The company relies on its tradition of excellence, but that doesn’t mean it is set in its ways. “We don’t change just to change,” Cory says. “We change to be able to bring more to existing customers to help us both be profitable.”
A catalyst of those changes, he believes, is technology, the Internet in particular. “Historically, and even currently, the computer systems used by our industry do not allow much functionality for customers. We are trying to push our computer suppliers for the ability to add value for the customer.” For example, Southeast Industrial Equipment is in the process of implementing an online work order system, and within three to five years the capability will exist to remotely read a customer’s current hour meter without having to send an associate to look at it. “That’s really going to be the biggest impact on our industry with the Internet. A lot of devices out there use the Internet as a backbone and give us the benefit and power to reach the customers.”
Capitalizing on opportunities such as those provided by technology will help propel Southeast Industrial Equipment to a bright future. Cory Thorne expects a 15 percent rise in the aftermarket segment of the business, leading to overall company growth of 10 percent. “As we become a stronger, consistent service base for our customers, we rely on reputation and word of mouth to help us obtain those goals. A lot of internal changes will allow us to make sure that we’re striving to give our customers more, faster, to relay information to their fleets.”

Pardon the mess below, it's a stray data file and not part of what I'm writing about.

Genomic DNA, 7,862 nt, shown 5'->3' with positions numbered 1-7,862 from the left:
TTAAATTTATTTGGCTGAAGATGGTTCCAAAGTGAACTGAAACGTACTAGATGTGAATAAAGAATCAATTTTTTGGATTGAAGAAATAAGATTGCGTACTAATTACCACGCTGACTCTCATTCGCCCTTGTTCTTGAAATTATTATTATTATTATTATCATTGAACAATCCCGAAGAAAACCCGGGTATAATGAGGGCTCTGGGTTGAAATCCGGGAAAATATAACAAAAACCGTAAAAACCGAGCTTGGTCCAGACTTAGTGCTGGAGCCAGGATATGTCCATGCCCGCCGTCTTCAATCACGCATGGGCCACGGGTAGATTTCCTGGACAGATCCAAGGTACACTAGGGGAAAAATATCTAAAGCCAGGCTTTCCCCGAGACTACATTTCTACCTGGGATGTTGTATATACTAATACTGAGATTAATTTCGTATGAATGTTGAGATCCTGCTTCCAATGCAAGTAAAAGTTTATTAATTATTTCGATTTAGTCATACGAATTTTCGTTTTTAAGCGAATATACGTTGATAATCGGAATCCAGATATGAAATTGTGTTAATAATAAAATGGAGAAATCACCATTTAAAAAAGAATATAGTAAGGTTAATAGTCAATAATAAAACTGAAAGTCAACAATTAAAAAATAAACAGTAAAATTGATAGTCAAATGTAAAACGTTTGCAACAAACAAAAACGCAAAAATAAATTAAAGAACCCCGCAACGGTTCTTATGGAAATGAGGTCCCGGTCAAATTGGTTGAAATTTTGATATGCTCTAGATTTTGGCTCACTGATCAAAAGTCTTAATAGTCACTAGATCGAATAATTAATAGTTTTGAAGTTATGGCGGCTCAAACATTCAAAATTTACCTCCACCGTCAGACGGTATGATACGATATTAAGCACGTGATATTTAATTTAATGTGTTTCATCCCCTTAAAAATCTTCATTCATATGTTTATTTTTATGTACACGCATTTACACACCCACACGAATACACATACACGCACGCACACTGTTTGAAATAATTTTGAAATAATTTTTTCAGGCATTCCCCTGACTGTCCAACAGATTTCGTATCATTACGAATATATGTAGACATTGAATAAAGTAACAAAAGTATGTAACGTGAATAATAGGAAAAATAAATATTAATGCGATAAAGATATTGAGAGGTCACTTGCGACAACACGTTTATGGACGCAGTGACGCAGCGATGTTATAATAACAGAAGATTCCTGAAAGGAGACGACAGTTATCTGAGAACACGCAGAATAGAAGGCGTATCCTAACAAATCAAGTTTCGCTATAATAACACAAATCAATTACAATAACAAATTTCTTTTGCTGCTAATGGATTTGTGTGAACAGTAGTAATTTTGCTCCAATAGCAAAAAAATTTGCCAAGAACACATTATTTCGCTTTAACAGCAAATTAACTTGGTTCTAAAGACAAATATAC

It all fits with the company’s over-arching goal to position itself as the number one supplier in the area and continue its growth within the market. As the old saying goes, “A succession plan is a plan for success.” Thanks to the foresight of its executive team, Southeast Industrial Equipment now has both.